“I’m tellin’ you, them boys in the Hooch.”  He shakes his head, cocks an eye. “They don’t never come out. And nobody go in there neither. Less they say come. I mean, no doctor, no nurse, no custodian, nobody.” We were at the cable machine. I had him standing sidewise to the frame, doing shoulder rotations with a pulley. You have to pay attention or your elbow swings away with the motion and you can blow out all that expensively repaired rotator cuff, so I was up close, tucking a magazine in the crook of his arm. That way if he cheated the magazine would fall. I wanted him to focus, but he wanted me to know about the 23rd floor. He said, “You know how people act funny we used to say, you keep that up you goin’ to Bellevue? Maybe you heard it, people around here say 23rd floor. Or just the Hooch. “

He caught the eye of another guy squeezing theraputty at a corner table, and raised his voice, making what began to sound like a sales pitch for the place. Important for all to grasp the far gone to Indiana nature of this enterprise behind the double locked doors on the 23rd floor, doors I’d seen myself and wondered about, painted with some childishly scrawled palm trees and birds with toucan beaks and double eyebrows. He made it sound like a mythical land, something out of a novel, a psychiatrist’s joke where the inmates run the asylum, but the way he told it, it was not a joke at all, because it actually worked for these guys in its own altered prismatic way.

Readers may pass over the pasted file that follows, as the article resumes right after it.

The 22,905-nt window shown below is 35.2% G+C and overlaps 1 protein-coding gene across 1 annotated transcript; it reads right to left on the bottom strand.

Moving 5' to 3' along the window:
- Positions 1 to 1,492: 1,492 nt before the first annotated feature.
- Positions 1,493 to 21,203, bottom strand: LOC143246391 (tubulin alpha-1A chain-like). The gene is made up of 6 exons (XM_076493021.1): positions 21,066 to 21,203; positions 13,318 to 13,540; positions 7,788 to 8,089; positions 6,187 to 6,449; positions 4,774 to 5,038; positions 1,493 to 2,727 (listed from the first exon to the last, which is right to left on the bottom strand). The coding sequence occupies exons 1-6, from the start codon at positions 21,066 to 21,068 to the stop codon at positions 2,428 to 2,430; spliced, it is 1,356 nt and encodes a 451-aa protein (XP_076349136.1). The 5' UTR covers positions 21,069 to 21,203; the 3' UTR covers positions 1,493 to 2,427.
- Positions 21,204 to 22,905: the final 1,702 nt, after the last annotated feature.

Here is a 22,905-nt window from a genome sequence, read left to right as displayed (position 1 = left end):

“Man,” he says, “the Hells Angels, they’d be pussies to these guys. I mean, no meds. Total drug holiday. No sedatives, no neuroleptics, no narcotics of any kind. No cigarettes. They’re vegetarians, man! Drink fuckin’ protein shakes. They’re monsters. Beefed out like Batman! Got their own gym, got their own religion. They get women up in there sometimes, ladies say there’s nothin’ like it. Pure men. No bullshit. All the perfume stripped off. But psycho’s to a man. Not a night’s sleep among ‘em. Lights on 24-7, that good old spooky rock playin’. Caged rats, but with human brains and too much time on their hands. Just pacin’ the wall.”

“You know what they oughta do?” I shake my head once, ask him to switch sides to do external rotation, and he obliges, though now he has to turn his head and lean back to make sure the theraputty guy can hear him. “What they oughta do, set these dudes up like the Dirty Dozen or somethin’, give ‘em a mission, let ‘em just go out and Rambo some dictator or some shit. I wouldn’t put it past ‘em that’s what this whole Hooch thing’s about anyway. Lab rats. Way to recycle a fightin’ man. You know like catch a guy in a good midlife crisis. When the true suck of life begins to sink in. And let ‘em just blow each other’s brains out. I’m tellin’ ya, it’s a concept! They oughta do that with the Army, man, no foolin’. They oughta set the draft at age 40 or around there, leave these little teenager boys alone, maybe relax the requirements a little, work that gut off, toss ‘em a ground to air armament and just fuckin’ let ‘em go to Viet Nam on somebody. You know, some sneaky old stockbroker on Wall Street, cabdriver, school teacher. Just throw ‘em all together in some size 44 khakis and poke ‘em with a stick. It’d be one bloody war, I can tell you that, brother. And they’d all be better for it. All of us would. Shit, I’d go. No shit, I would. And think about it a minute, you might too.”